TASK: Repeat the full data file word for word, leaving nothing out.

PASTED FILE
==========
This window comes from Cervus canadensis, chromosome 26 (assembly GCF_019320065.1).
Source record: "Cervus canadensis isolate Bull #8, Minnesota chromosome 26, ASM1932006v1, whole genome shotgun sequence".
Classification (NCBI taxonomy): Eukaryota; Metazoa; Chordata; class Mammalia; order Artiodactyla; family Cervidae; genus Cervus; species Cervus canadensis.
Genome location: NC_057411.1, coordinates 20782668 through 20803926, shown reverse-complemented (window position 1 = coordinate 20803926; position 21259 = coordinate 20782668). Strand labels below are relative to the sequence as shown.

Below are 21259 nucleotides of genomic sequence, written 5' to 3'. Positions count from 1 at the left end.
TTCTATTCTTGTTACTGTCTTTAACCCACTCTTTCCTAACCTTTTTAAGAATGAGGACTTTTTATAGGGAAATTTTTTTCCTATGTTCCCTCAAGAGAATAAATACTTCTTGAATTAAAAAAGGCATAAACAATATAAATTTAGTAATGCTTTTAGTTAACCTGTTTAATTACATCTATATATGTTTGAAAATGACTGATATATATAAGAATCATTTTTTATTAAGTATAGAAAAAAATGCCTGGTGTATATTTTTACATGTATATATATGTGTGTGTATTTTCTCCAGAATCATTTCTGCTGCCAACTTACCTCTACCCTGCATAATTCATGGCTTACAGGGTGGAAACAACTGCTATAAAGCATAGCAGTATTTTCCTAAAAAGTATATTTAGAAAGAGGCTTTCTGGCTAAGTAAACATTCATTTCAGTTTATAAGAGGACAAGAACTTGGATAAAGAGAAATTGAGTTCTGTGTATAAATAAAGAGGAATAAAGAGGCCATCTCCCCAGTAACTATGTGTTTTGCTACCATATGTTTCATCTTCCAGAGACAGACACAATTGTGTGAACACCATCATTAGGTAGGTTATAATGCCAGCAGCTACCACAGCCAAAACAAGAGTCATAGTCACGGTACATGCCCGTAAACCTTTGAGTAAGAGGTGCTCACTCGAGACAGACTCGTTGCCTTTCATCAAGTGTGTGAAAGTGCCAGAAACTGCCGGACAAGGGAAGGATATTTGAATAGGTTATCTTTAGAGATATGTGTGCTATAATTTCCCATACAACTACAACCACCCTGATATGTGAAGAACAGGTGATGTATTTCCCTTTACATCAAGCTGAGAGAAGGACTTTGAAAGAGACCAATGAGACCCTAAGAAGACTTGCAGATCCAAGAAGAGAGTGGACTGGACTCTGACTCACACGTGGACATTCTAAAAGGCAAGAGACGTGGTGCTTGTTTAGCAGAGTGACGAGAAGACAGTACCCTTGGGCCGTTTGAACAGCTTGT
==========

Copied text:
This window comes from Cervus canadensis, chromosome 26 (assembly GCF_019320065.1).
Source record: "Cervus canadensis isolate Bull #8, Minnesota chromosome 26, ASM1932006v1, whole genome shotgun sequence".
Classification (NCBI taxonomy): Eukaryota; Metazoa; Chordata; class Mammalia; order Artiodactyla; family Cervidae; genus Cervus; species Cervus canadensis.
Genome location: NC_057411.1, coordinates 20782668 through 20803926, shown reverse-complemented (window position 1 = coordinate 20803926; position 21259 = coordinate 20782668). Strand labels below are relative to the sequence as shown.

Below are 21259 nucleotides of genomic sequence, written 5' to 3'. Positions count from 1 at the left end.
TTCTATTCTTGTTACTGTCTTTAACCCACTCTTTCCTAACCTTTTTAAGAATGAGGACTTTTTATAGGGAAATTTTTTTCCTATGTTCCCTCAAGAGAATAAATACTTCTTGAATTAAAAAAGGCATAAACAATATAAATTTAGTAATGCTTTTAGTTAACCTGTTTAATTACATCTATATATGTTTGAAAATGACTGATATATATAAGAATCATTTTTTATTAAGTATAGAAAAAAATGCCTGGTGTATATTTTTACATGTATATATATGTGTGTGTATTTTCTCCAGAATCATTTCTGCTGCCAACTTACCTCTACCCTGCATAATTCATGGCTTACAGGGTGGAAACAACTGCTATAAAGCATAGCAGTATTTTCCTAAAAAGTATATTTAGAAAGAGGCTTTCTGGCTAAGTAAACATTCATTTCAGTTTATAAGAGGACAAGAACTTGGATAAAGAGAAATTGAGTTCTGTGTATAAATAAAGAGGAATAAAGAGGCCATCTCCCCAGTAACTATGTGTTTTGCTACCATATGTTTCATCTTCCAGAGACAGACACAATTGTGTGAACACCATCATTAGGTAGGTTATAATGCCAGCAGCTACCACAGCCAAAACAAGAGTCATAGTCACGGTACATGCCCGTAAACCTTTGAGTAAGAGGTGCTCACTCGAGACAGACTCGTTGCCTTTCATCAAGTGTGTGAAAGTGCCAGAAACTGCCGGACAAGGGAAGGATATTTGAATAGGTTATCTTTAGAGATATGTGTGCTATAATTTCCCATACAACTACAACCACCCTGATATGTGAAGAACAGGTGATGTATTTCCCTTTACATCAAGCTGAGAGAAGGACTTTGAAAGAGACCAATGAGACCCTAAGAAGACTTGCAGATCCAAGAAGAGAGTGGACTGGACTCTGACTCACACGTGGACATTCTAAAAGGCAAGAGACGTGGTGCTTGTTTAGCAGAGTGACGAGAAGACAGTACCCTTGGGCCGTTTGAACAGCTTGT